When John Cole arrives at a former Northern Irish military aerodrome to identify a woman’s body, old secrets start to surface. But what is the connection with Hooper, a black serviceman who hung in World War Two for sexual misdemeanours? And where does the former children’s home fit in to the whole scenario?
In The Vogue, taking his time lines from 1945, 1972 and 2000, Eoin McNamee expertly blends three stories – linking them all, and telling his tale in sumptuously rich prose. The Vogue has the page turning appeal of a thriller but is something much more than this. It’s themes, of corruption and collusion, featuring intense cruelty to children, and to women, makes sense of the Northern Irish troubles yet to come.
It’s a relentlessly dark tale, steeped in atmospheric menace, yet is utterly compelling. How did he keep up the momentum?
“I suppose because they are real places and real memories of where I come from,” says Eoin, as we chat in Dublin. “The house I was brought up had a walk-in attic beside my room. And American airmen who had been billeted there during the war had written their names in the rafters.
“There was a massive airbase near us with 6 or 7 miles of runway where tens of thousands of troops had passed through during the war. The aircraft were used for the D-day Landings. There were massive casualties in the Battle of the Bulge, so men came through to war and never came back. I always had ghost soldiers in my head.”
Eoin now lives in County Sligo – a place he describes as a refuge – but his upbringing in Kilkeel, County Down, was what, probably, propelled him into writing.
“There are any number of starting points,” he says. “I was about 8 when the troubles broke out. It could be walking into the house and seeing this man shaking in the corner. He was a Catholic policeman who had been shot umpteen times but survived. I asked him what had happened, and he said he had been in a car-crash.”
So, he was keeping it a secret?
“Well, everyone was. My mother didn’t want people to know he was in the house, but he couldn’t go home, because that was where he had been shot.”
Eoin’s father, a lawyer, was involved in torture cases, and he kept all the statements in the house.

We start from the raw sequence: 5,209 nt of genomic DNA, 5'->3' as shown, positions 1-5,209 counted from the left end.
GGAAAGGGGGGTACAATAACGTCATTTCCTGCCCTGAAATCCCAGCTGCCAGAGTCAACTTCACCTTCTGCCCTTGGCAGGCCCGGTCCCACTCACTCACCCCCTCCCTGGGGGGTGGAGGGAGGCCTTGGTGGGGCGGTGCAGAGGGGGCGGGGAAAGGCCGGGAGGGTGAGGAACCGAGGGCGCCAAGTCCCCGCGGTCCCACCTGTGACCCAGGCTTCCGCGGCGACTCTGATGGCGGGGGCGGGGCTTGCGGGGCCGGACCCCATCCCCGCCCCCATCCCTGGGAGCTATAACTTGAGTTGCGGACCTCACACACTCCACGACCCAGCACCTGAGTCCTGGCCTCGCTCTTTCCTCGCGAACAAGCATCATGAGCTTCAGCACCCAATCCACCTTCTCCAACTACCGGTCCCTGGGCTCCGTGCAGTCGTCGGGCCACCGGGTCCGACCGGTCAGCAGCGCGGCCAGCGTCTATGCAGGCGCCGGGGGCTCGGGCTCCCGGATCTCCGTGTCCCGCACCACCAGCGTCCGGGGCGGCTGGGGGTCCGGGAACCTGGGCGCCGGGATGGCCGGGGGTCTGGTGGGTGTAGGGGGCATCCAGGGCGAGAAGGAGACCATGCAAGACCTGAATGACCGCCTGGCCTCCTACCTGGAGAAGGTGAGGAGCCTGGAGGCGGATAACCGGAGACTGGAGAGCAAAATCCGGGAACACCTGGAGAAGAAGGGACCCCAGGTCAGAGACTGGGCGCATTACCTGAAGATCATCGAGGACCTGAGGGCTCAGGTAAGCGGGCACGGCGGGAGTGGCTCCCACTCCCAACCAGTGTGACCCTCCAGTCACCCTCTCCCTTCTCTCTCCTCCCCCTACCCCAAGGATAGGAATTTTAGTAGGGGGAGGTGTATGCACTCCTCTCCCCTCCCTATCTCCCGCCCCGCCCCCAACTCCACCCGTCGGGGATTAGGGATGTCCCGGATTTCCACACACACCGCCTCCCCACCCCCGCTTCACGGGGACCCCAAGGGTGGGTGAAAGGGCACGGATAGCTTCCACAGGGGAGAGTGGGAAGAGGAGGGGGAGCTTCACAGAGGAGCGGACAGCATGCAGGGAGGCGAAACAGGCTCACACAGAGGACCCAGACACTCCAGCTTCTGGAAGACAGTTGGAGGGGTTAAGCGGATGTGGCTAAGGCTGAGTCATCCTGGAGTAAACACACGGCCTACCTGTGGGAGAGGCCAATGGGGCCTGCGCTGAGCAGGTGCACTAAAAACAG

“I would be reading William Blake and Yeats because my mother was keen on poetry, and then reading these real, immediate statements of immense brutality. I remember the inky smell coming off those documents, and the print coming off in your hands.”
Did he live in constant fear?
“It’s more a state of hyper vigilance,” he says. “The whole society is operating at that level. You noticed when you crossed the border, as I did, every day, for school. You put down the weight you had been carrying and took a deep breath. You seemed to hold it until the next time you crossed the border.”
There were constant security checks, with x-raying of bags long before airports took up the practise.
“And you would never say anything on the phone, because you knew someone was listening.”
Then there was the fake news.
“We had that going on forever! You saw something happen, and then you see the opposite on the evening news. I suppose I write because of a refusal to accept other people’s version of yourself, and of the reality you grew up with.”
Eoin started out with a romantic view of what a writer was. Borrowing a house from his uncle, he secreted himself away in the Mourne Mountains to fulfil some bohemian ideal. Disillusion followed.
“It was derelict with no electricity or running water, and there were plenty of mice. It was the time of the hunger strike and was not a place for a young man to be on his own. It demoralised me, and at the end of it I grabbed a lifeline, which was college.”